Inside New York’s First Caviar Speakeasy
Caviar is in every course (including dessert) at the new 12-seat restaurant.
“We like to think that we offer a departure from a firm tradition—caviar on our menu is a centerpiece of some dishes, and a complement in others,” begins Buddha Lo, executive chef of HŪSO, New York’s first-ever caviar speakeasy. Within an 800-square-foot plush café awash in tones of ocean blue, tucked behind the Upper East Side’s two week-old caviar shop Marky’s on Madison, Lo has launched an elegant, seven-course, caviar-laced tasting menu priced at $200.
“We want our customers to be able to experience how versatile caviar is,” says Lo, who sources his caviar from the Florida-based parent company behind HŪSO and Marky’s on Madison, Marky’s Group. Selling caviar culled from around the world for the last 35 years, the Marky’s team was keen to hit a promising market, while exploring an approachable new medium to introduce the ocean’s black gold to younger diners. They hired Lo to helm the tiny 12-seat caviar-focused dining concept behind their first Manhattan store.
HŪSO—named after a species of beluga sturgeon that produces some of the world’s priciest caviar—debuted its à la carte lunch menu on April 22 when Marky’s on Madison opened its doors, but the team waited to introduce the evening tasting menu on May 3—one that’s open to just 12 diners per night, with a single flat seating at 7 p.m., Tuesday through Saturday.
“Not many chefs get to work with caviar,” states Lo. “You see it as a prized dish in every Michelin restaurant, but you don’t see it in every single dish,” continues the chef.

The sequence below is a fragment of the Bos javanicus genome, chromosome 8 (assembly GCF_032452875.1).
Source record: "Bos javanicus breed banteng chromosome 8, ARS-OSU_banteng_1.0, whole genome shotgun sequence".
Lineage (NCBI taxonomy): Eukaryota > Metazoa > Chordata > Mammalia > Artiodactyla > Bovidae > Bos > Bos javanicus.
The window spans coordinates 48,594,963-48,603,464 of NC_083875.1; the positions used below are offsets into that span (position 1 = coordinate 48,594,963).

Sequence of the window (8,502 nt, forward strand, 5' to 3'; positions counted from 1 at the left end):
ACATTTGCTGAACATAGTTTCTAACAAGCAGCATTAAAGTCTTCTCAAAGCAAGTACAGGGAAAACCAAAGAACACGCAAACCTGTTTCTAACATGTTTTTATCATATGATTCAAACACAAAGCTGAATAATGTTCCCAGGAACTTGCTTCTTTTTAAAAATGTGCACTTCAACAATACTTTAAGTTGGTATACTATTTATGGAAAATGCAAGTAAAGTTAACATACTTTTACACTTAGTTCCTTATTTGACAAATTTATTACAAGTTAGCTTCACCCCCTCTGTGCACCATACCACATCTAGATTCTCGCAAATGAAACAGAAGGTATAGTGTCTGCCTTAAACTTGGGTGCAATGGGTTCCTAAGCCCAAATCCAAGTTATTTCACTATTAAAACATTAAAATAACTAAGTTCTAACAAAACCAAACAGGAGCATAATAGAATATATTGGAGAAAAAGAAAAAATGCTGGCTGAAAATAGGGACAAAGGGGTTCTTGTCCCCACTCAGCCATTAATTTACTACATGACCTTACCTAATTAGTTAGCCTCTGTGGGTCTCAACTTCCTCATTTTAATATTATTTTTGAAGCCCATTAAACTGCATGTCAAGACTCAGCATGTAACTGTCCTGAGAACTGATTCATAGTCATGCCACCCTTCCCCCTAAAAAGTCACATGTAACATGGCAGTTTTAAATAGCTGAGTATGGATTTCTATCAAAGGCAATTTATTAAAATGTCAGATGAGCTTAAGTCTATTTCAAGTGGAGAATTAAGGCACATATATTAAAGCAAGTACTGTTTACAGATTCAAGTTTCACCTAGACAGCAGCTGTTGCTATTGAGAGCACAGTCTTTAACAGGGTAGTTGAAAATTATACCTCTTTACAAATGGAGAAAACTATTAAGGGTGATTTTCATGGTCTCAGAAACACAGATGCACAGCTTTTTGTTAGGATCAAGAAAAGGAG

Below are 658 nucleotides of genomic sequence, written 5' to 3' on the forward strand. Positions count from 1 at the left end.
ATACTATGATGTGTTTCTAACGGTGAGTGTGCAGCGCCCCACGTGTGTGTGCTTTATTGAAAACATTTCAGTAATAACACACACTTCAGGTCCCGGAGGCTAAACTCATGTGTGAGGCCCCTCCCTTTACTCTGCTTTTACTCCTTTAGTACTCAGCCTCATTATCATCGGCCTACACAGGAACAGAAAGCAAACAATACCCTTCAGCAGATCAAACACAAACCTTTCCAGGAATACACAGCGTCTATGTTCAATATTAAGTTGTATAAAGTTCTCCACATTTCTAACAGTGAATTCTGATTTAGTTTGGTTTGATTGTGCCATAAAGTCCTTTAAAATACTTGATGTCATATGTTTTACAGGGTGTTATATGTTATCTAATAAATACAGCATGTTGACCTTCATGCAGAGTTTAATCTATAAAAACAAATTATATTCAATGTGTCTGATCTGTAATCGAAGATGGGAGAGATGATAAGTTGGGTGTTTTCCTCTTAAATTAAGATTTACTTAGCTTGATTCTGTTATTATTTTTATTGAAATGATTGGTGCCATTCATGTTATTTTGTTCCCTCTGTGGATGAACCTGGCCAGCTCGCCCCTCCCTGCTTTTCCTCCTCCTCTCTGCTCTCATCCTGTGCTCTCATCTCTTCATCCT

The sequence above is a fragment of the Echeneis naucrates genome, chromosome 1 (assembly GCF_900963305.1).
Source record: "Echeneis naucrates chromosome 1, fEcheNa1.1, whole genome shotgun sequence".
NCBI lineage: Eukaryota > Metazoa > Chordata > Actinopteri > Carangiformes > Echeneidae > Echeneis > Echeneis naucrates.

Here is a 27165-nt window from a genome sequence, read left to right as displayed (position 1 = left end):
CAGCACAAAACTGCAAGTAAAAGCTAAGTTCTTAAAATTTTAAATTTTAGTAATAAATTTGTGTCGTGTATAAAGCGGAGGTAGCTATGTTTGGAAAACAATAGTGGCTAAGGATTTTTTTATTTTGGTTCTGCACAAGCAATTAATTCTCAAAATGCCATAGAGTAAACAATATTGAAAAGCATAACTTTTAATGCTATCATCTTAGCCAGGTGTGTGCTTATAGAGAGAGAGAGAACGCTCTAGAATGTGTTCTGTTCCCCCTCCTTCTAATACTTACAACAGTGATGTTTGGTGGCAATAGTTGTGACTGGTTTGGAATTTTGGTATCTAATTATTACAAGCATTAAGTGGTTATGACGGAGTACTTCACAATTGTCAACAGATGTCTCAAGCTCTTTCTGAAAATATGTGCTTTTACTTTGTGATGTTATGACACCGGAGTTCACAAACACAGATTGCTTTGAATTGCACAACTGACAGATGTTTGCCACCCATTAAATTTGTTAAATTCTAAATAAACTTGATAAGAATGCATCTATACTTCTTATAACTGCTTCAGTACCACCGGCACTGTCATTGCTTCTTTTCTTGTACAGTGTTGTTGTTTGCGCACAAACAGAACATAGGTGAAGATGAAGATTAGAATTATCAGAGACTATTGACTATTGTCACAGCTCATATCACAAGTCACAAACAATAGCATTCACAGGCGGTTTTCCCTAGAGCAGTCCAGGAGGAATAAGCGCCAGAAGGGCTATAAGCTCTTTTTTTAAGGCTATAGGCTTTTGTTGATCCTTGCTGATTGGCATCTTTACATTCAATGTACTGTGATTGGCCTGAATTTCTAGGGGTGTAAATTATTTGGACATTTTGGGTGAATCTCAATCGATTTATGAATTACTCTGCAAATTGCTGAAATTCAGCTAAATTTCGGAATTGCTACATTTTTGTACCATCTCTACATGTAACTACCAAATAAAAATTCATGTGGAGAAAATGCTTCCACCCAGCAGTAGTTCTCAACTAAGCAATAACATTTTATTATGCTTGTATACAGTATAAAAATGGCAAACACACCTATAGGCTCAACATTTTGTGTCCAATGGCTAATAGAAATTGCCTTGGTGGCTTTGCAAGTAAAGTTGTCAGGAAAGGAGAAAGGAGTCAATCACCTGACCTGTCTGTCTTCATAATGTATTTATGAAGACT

Prior to his year-long line cook stint at New York’s heralded fine-dining institution Eleven Madison Park, Lo served as chef de partie at Gordon Ramsay’s namesake three Michelin-starred London flagship, and before that, Lo was in his native Australia, working as chef de cuisine at Melbourne’s contemporary Italian fixture, Matteo’s. And now, in New York, Lo is weaving one of the world’s most prized luxury ingredients into dishes both familiar and new.
Lunch at HŪSO’s runs daily from noon to 5 p.m., and guests order dishes like a $45 elevated play on a hot dog with king crab served in a brioche bun, plus pickled mustard aioli and an eight gram trail of Beluga di Venezia caviar. There’s also bread service for $30, which includes a puck of foie gras topped with Kaluga Amber caviar served beside a dish of creamy, cultured butter, crowned with more of the same caviar, totaling around eight grams. And though those prices may seem high, just as a point of reference, Marky’s sells 28 grams of Beluga di Venezia for $275. So, considering that price, the caviar alone on the king crab dish would run nearly $80.
Beyond Lo’s plated dishes, guests have the option to try classic caviar service via flights, or opt in for one to three and a half ounces of domestic and imported caviar, the spendiest of which, Almas Russian Osetra, fetches nearly $1,600 for three and a half ounces. To drink alongside, Champagne: from Dom Perignon to Krug to Cristal.
Meanwhile, HŪSO’s dinner service follows a more structured tune. Lo’s seasonally-inclined, New American bill of fare highlights seven types of caviar paired with complementary flavors, like six grams of briny Siberian Premium Sturgeon atop a fried chicken oyster in a rich garlic and cream sauce, and his interpretation of Russian-inspired Olivier potato salad spiked with nine grams domestic Sevruga caviar. And the chef is even pairing caviar with dessert. His ode to the classic flavors of milk and honey yields a honey-filled honey cake supporting a scoop of milk ice cream, crowned with six grams of Russian Imperial Golden Osetra caviar and a crispy leaf made from more honey. Caviar-accented dessert as its finest .
HŪSO, 1067 Madison Ave, New York, NY 10028